The pedal steel guitarist Luke Schneider ventures into New Age ambience on a serene and medicinal set, displaying a command of cosmic synthesis and introspection.
The respected Nashville pedal steel player Luke Schneider has been much in demand as a session player for many years, lending his weepy tones to hippie-cowboy/girl material by the likes of William Tyler, Margo Price, Caitlin Rose, Natural Child and Orville Peck, so it’s something of a surprise to witness him strike out on his own as an ambient new age sound sorcerer. On his mellifluous solo debut, Altar of Harmony, he deploys his instrument in a fascinating and esoteric context, summoning celestial drones and liquid guitar lines that represent a radical reinvention and are custom made for headphone immersion.
Most intriguingly of all, every sound essayed on the record was made with the musician’s 1967 Emmons push/pull pedal steel, an instrument most commonly associated with the spit and sawdust of country hoe-downs. Here the composer and guitarist draws upon an array of digital manipulation and the boundless reserves of his imagination to fashion soothing and sonorous dopamine floods, so much so that the album nestles closer to the cinematic synth drones of Daniel Lanois and Brian Eno’s Apollo, the hissing haze of modern shoegaze and the plush ‘holy minimalism’ of Arvo Part and John Tavener than anything resembling an outlaw jam.
Gloriously contemplative, angelic and woozy from communion wine, Altar of Harmony is defined by an explicitly electronic sound that flows seamlessly in tone clusters and takes its time to reveal itself, as gossamer flashes of clarity and lilting carousel melodies seek resolution in emotive soundscapes that offer some kind of solace, stillness and the bloom of new beginnings.
The opening anteludium glides on a cloud of pulsing harmony, suffused with the sigh of a ‘Music For Airports’-like chorale and absorbing a queasy smear of gravelly guitar. lex universum and umbra both stumble around in the smouldering ambient fog without releasing the tension and somnificus approximates the blissful and effusive choral repetitions of Part’s sombre tread; it delivers a real emotional punch.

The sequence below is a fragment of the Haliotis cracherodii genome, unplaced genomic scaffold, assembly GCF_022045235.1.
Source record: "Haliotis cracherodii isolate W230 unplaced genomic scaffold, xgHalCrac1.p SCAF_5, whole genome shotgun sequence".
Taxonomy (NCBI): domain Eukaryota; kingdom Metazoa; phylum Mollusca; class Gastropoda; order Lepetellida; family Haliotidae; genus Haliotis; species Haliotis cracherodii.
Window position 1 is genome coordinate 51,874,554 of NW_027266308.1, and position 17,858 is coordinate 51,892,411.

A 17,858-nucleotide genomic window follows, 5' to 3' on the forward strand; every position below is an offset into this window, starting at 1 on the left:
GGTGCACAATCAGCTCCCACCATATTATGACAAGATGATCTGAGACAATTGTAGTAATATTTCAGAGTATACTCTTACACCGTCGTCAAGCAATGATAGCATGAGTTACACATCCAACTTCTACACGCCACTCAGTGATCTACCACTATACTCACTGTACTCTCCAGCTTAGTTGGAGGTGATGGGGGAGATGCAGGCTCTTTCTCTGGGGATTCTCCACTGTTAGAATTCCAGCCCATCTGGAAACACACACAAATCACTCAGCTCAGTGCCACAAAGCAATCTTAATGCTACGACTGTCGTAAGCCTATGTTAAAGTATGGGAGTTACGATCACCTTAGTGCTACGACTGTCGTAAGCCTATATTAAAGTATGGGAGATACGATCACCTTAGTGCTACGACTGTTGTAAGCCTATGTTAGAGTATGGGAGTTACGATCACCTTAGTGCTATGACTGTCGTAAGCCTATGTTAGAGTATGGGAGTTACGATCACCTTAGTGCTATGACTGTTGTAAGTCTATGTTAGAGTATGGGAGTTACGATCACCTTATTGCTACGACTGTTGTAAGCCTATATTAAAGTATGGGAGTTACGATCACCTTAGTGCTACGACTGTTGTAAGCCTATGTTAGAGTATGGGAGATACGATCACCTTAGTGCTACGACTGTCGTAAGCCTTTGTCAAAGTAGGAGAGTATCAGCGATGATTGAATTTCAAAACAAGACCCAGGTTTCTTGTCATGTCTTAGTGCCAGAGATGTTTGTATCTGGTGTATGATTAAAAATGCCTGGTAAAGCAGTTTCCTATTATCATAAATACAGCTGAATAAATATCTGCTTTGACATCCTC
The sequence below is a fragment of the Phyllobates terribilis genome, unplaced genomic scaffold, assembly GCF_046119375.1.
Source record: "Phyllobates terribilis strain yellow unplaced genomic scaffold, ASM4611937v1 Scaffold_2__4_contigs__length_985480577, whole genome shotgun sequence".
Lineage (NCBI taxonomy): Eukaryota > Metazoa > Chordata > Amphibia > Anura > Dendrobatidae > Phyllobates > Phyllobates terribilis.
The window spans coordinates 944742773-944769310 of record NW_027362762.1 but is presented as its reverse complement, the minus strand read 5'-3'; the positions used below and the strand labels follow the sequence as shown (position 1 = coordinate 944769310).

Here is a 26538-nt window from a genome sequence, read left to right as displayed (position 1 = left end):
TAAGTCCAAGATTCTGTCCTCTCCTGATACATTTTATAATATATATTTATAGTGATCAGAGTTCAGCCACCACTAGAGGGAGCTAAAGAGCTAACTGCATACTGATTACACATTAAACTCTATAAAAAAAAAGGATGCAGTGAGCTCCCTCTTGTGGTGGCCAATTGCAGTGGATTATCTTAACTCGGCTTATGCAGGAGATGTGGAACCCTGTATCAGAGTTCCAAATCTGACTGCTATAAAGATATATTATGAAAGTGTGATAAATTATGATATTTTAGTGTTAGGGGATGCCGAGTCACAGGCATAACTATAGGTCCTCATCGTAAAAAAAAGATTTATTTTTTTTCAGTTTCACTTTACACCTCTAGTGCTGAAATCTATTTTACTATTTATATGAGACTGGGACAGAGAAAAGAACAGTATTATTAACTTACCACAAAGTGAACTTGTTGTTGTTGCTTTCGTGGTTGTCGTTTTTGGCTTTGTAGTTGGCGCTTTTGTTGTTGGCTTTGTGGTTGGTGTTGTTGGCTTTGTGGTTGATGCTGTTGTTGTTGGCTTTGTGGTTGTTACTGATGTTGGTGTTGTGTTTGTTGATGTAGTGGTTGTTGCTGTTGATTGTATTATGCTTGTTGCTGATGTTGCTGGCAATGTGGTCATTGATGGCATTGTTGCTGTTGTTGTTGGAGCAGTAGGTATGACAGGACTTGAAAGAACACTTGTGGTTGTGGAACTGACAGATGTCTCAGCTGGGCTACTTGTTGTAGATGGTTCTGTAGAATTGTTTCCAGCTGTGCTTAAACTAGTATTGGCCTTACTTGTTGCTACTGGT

The crowning jewel is mundi tuum est, a standout piece that could be equally appreciated in a dark room in the wee small hours or in a field on a sun-scorched summer afternoon. By stretching and layering his pedal steel into meditative cells of sound, Schneider casts a heady, honey-razored spell, drawing out an immersive mantra-music that raises hearts and minds.
Throughout this sumptuous collection of sky-scraping lullabies, Schneider lures the listener into a laser-focused psychedelia twisted by nostalgia and longing for transcendence. Both resolutely modern and rose-tinted, it’s a sonic tapestry of elation and yearning.
Schneider has fought a publicised battle with the demon drink which came to a head in 2014, when he narrowly avoided death whilst on tour with The Black Lips. He has kept himself busy on a range of projects ever since and this latest experiment feels like the sound of therapy in motion, a balm for mind, body and soul.